Saigon’s Famous Streets and Squares: Me Linh Square

The square known today as Quảng Trường Mê Linh has been home to five different monuments since its inception in the 1860s.

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A Throwback to Saigon's Original Tramway Network

As ever-increasing levels of traffic congestion and air pollution turn many of Ho Chi Minh City’s road junctions into choking bottlenecks, many hopes are pinned on plans to construct a new urban railway network in the southern metropolis. Yet urban railways are hardly a new concept in this city, which was once home to one of Southeast Asia’s largest urban tramway networks.

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Ancient Tombs of Saigon: The Mass Grave Under Dan Chu Roundabout

Saigoneers living in the vicinity of District 10’s Dan Chu Square may be aghast to discover that their homes could be sitting on the city’s largest mass burial site.

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80 Years of Vietnam’s North-South Railway Line

September 2, 2016 is an auspicious day in the history of Vietnam's railways, marking the 80th anniversary of the completion of the “Transindochinois” or North-South railway line.

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The Lost Railway That Once Connected Da Nang and Hoi An

One hundred years ago, visitors to Tourane (Đa Nẵng) could alight from their train right outside the Hàn Market and, after crossing the Hàn River by ferry, take a steam train all the way to Hội An.

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The Saigon-My Tho Line: Indochina’s First Railway

Inaugurated on July 20, 1885, the Saigon–Mỹ Tho line was the first railway line in French Indochina.

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The Changing Faces of Saigon Railway Station, 1885-1983

Travelers arriving by train in Hồ Chí Minh City sometimes express surprise that the main Saigon Railway Station is located in Hòa Hưng, some distance from the central business district. In fact, this is the third railway terminus in a city where each successive station has been built further away from the river.

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The History of Hanoi's Lost Tramway Network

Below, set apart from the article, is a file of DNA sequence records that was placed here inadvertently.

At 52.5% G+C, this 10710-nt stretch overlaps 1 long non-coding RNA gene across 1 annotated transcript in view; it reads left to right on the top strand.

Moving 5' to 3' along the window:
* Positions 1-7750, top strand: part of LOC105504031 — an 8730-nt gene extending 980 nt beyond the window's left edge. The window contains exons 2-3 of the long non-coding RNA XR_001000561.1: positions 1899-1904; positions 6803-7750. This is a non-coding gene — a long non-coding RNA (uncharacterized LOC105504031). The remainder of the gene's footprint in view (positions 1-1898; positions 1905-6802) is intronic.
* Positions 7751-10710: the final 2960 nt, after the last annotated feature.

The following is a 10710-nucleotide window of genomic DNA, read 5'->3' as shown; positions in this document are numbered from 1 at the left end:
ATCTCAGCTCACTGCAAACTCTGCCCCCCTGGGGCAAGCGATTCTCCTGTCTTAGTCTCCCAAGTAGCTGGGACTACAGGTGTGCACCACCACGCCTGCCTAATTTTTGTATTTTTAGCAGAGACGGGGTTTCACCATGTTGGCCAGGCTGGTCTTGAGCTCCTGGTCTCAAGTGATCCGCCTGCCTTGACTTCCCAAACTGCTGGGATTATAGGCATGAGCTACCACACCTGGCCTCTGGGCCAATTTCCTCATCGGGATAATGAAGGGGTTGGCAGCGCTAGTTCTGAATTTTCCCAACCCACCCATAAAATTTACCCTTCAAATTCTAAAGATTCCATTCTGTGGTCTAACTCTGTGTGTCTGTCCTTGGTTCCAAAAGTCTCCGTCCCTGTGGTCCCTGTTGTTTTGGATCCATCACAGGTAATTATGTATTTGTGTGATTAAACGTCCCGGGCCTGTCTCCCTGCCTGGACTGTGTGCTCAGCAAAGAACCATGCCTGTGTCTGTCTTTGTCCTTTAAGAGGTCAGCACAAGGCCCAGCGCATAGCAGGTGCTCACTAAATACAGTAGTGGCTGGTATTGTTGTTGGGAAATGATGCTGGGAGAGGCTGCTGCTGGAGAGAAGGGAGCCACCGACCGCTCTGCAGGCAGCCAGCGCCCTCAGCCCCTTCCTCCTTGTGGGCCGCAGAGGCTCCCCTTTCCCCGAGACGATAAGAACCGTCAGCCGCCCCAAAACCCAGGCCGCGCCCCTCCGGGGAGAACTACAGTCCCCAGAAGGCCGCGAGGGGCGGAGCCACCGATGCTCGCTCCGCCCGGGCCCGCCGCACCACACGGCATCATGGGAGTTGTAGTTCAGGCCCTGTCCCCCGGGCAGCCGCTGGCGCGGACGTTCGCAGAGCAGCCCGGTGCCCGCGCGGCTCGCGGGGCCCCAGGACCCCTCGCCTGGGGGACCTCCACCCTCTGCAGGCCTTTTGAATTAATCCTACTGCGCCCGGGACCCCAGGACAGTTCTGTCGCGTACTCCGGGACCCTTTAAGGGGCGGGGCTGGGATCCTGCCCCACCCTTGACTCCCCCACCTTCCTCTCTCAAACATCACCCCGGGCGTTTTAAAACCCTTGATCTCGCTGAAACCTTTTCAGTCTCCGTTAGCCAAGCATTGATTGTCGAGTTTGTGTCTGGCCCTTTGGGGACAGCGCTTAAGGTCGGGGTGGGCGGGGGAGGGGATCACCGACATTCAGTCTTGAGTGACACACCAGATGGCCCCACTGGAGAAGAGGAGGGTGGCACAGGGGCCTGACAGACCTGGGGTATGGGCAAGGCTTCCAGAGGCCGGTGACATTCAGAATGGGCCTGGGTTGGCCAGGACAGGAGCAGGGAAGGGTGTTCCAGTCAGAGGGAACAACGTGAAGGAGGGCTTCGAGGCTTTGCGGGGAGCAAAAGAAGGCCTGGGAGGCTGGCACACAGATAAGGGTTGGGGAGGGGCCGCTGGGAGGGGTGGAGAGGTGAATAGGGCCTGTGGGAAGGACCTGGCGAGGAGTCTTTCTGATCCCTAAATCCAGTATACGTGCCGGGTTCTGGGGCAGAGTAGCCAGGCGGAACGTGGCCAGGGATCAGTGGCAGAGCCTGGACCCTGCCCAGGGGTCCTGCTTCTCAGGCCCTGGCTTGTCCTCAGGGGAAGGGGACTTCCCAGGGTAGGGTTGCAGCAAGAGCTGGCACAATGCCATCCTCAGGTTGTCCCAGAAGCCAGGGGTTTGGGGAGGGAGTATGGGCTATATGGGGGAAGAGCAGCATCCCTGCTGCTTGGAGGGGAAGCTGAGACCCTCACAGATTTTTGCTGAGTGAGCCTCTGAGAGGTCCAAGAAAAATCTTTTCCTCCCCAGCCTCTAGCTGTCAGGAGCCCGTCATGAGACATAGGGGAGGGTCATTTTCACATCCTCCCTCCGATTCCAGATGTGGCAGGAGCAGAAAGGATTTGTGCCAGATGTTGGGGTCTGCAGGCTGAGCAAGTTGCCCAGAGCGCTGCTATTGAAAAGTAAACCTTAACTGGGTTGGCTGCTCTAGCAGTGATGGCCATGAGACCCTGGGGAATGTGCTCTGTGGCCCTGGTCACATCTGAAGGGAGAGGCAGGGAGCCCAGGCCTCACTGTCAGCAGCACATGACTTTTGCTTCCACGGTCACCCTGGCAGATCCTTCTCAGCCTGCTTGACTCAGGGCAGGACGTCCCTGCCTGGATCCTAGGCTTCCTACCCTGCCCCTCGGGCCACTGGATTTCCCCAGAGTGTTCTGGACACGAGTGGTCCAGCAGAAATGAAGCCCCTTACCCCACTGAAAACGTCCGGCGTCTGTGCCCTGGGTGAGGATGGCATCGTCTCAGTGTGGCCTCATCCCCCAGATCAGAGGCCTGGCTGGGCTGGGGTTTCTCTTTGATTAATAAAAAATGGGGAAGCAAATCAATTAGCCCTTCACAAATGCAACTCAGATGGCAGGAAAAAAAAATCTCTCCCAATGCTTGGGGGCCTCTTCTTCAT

When they first drew up plans for a citywide tramway network in 1894, it seemed as though the Hanoi authorities would follow Saigon’s example by opting for steam traction. Yet, by the time government approval was forthcoming in 1899, advances in technology made it possible to construct the entire system as a state-of-the-art, one-meter gauge electric tramway.

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Icons of Old Saigon: The Belt Canal (Canal de Ceinture)

Commissioned in 1862 to facilitate French gunboat access around north and west Saigon, the Belt Canal was never completely navigable.

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Travel Through Time With Saigon's Street Names

Before 1975, Saigon took its street-naming pretty seriously. The city went through a French phase, of course, during the early 20th century, when most of its roadways were dedicated to European historical events or prominent figures. But after the First Indochina War ended in 1954, Saigon was keen to rename its streets to better reflect local history, scrubbing the remnants of French colonialism from its street signs.

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Icons of Old Saigon: The Pont Tournant (Swing Bridge)

Many people are familiar with Eiffel's Pont des Messageries Maritimes (Cầu Mống), yet few remember its neighbor, the Pont Tournant (Swing Bridge), which was built by Eiffel's successor company Levallois-Perret in 1902-1903 and stood close to the entrance to the Bến Nghé Creek for nearly 60 years.

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